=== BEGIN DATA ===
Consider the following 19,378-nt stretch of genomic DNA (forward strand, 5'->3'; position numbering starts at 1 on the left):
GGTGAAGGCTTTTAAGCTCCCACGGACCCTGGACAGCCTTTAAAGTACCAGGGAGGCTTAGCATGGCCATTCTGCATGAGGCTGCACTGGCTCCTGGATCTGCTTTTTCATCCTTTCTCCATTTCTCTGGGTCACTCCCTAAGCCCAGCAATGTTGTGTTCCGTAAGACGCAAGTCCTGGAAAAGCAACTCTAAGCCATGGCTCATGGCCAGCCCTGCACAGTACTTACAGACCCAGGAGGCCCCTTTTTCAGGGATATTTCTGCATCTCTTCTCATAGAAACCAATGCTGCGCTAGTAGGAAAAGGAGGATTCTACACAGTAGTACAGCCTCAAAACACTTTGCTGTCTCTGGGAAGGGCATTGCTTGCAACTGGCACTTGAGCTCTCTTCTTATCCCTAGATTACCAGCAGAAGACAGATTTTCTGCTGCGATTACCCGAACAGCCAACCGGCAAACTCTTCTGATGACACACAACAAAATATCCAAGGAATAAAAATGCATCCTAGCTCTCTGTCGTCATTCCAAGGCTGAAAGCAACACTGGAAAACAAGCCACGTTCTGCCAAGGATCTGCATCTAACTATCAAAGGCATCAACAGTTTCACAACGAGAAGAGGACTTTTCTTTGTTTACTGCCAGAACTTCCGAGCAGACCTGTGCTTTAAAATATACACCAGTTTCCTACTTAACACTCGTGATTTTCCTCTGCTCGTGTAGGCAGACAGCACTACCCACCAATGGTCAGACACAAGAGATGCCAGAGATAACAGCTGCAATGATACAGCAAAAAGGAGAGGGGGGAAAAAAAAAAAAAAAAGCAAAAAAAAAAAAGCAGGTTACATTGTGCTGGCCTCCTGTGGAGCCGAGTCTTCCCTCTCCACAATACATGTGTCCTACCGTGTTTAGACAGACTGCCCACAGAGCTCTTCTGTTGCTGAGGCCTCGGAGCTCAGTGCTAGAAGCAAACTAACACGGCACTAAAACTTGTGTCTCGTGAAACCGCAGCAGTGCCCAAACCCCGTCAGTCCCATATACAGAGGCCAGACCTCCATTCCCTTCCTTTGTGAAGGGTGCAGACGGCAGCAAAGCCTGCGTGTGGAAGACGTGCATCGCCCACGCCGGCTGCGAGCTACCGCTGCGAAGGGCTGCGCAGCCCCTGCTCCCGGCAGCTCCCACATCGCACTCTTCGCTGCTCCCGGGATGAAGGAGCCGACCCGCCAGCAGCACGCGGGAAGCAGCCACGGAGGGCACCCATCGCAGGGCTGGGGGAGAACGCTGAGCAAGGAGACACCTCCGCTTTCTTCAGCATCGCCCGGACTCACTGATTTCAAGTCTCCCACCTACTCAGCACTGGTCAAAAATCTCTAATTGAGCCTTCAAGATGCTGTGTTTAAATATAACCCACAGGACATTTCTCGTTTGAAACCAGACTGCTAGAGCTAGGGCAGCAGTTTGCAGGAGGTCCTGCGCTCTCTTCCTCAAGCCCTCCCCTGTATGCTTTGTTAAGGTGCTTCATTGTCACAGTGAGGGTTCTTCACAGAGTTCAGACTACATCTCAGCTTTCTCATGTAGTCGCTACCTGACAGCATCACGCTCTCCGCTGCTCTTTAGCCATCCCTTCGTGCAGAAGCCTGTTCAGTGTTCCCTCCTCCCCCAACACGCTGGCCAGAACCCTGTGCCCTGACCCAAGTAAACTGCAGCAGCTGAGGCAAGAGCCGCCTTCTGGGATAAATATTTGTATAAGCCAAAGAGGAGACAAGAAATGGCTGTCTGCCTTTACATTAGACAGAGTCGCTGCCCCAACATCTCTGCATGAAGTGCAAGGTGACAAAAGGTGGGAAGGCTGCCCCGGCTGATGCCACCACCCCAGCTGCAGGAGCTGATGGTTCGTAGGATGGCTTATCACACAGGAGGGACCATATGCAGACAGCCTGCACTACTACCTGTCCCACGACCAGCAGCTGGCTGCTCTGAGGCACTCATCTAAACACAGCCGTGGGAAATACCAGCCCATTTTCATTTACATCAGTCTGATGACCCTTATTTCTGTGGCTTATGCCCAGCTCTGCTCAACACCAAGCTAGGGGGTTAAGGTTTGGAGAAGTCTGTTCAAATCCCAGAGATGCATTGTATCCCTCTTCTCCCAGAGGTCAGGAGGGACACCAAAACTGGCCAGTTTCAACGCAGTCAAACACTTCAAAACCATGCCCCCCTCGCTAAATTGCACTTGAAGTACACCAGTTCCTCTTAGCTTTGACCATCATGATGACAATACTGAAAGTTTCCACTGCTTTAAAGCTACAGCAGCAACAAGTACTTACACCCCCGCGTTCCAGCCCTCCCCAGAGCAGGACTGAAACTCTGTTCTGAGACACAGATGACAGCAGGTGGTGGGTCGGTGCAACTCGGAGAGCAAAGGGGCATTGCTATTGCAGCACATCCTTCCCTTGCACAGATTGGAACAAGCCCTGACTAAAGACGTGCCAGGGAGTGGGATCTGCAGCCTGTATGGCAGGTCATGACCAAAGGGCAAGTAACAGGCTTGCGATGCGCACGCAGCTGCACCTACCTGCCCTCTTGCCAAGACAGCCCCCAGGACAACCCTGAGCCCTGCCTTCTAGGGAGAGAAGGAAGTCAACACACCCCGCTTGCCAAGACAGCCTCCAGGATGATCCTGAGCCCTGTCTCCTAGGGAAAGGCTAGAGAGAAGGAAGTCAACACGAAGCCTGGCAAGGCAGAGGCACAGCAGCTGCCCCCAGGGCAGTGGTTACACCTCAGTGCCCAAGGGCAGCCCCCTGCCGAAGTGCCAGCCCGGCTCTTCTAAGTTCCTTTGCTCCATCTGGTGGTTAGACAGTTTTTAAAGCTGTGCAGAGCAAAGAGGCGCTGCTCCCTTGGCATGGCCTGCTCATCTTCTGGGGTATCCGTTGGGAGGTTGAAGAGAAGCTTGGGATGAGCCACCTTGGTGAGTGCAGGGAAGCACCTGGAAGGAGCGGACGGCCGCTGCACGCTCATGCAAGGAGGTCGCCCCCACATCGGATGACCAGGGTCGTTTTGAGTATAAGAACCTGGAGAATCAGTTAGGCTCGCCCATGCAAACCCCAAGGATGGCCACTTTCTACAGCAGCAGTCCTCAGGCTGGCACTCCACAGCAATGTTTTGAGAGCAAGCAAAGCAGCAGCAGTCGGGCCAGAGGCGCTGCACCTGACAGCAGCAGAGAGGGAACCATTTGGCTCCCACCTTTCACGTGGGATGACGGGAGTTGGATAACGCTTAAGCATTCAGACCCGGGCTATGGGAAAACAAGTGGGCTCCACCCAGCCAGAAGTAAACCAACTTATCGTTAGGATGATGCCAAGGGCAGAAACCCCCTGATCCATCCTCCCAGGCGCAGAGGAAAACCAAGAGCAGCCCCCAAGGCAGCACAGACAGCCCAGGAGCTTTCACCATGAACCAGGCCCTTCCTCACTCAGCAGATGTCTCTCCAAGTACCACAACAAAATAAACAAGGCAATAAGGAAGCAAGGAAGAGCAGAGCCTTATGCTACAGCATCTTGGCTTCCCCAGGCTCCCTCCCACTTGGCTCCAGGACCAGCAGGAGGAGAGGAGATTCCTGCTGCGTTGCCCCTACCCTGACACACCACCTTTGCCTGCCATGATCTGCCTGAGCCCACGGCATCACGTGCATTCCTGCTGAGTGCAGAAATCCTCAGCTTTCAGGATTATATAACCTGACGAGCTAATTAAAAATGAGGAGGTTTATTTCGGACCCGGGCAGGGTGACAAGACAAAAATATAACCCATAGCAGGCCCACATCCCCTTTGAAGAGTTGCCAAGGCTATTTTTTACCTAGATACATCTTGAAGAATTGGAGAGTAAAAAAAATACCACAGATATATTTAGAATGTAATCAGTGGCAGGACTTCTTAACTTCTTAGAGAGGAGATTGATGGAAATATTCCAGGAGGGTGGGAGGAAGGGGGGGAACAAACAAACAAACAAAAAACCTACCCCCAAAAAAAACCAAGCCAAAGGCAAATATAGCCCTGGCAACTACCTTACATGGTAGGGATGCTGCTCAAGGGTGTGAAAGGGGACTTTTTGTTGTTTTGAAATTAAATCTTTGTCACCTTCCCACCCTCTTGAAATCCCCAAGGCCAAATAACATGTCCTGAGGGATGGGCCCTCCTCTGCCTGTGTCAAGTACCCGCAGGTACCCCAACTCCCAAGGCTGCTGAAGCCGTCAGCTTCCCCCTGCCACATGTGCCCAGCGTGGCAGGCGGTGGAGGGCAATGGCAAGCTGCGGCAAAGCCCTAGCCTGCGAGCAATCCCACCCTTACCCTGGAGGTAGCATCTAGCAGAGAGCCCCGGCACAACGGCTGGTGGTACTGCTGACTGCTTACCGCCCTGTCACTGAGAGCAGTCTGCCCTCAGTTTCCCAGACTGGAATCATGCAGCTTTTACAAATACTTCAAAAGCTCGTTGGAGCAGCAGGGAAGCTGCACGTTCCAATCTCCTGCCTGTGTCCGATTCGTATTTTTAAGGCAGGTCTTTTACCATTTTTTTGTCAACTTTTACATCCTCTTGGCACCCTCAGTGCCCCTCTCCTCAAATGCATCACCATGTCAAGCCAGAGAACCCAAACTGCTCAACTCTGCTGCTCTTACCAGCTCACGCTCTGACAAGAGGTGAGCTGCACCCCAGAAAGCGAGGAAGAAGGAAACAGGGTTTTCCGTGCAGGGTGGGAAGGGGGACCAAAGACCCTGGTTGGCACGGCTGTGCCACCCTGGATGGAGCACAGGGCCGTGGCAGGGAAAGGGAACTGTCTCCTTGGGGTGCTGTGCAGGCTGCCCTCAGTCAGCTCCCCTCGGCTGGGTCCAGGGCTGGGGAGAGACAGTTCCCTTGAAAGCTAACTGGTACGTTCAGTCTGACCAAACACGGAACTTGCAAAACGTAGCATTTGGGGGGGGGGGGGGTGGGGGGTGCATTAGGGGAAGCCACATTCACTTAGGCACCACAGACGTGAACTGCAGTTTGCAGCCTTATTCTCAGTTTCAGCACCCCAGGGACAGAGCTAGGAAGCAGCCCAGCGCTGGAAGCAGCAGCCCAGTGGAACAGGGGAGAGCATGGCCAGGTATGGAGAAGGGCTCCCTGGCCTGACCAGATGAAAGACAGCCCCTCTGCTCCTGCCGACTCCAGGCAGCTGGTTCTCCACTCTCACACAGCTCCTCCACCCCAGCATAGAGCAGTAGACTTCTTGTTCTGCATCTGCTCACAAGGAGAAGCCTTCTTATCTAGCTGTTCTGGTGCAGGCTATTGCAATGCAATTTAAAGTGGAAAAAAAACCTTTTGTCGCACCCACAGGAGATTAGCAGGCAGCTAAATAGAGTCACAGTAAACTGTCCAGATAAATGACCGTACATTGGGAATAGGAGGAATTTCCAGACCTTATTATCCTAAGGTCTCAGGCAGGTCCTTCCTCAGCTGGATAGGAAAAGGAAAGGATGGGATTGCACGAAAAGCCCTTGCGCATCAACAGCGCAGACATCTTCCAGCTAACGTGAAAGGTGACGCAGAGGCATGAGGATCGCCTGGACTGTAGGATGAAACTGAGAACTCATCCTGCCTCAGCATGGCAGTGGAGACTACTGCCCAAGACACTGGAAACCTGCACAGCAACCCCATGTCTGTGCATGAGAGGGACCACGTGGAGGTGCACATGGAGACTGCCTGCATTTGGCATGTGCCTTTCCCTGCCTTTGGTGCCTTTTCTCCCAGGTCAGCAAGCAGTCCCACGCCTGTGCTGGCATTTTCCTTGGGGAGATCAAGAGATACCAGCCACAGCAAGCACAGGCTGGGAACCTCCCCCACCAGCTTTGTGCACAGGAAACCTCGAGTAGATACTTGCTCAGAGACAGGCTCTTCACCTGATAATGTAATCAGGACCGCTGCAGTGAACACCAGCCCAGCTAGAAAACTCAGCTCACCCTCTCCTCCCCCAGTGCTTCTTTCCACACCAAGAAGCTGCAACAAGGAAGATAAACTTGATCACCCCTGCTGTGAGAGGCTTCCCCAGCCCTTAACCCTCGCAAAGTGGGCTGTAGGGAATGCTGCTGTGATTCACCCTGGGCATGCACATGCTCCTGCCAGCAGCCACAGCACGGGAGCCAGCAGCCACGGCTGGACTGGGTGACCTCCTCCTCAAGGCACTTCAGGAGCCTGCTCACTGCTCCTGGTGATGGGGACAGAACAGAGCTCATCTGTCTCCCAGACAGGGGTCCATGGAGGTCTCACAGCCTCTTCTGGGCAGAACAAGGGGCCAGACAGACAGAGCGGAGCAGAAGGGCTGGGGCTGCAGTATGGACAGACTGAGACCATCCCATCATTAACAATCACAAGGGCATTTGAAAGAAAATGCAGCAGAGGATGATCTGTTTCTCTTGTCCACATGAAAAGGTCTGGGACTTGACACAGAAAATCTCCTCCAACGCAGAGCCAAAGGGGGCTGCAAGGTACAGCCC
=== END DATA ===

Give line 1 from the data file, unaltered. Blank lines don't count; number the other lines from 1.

Consider the following 19,378-nt stretch of genomic DNA (forward strand, 5'->3'; position numbering starts at 1 on the left):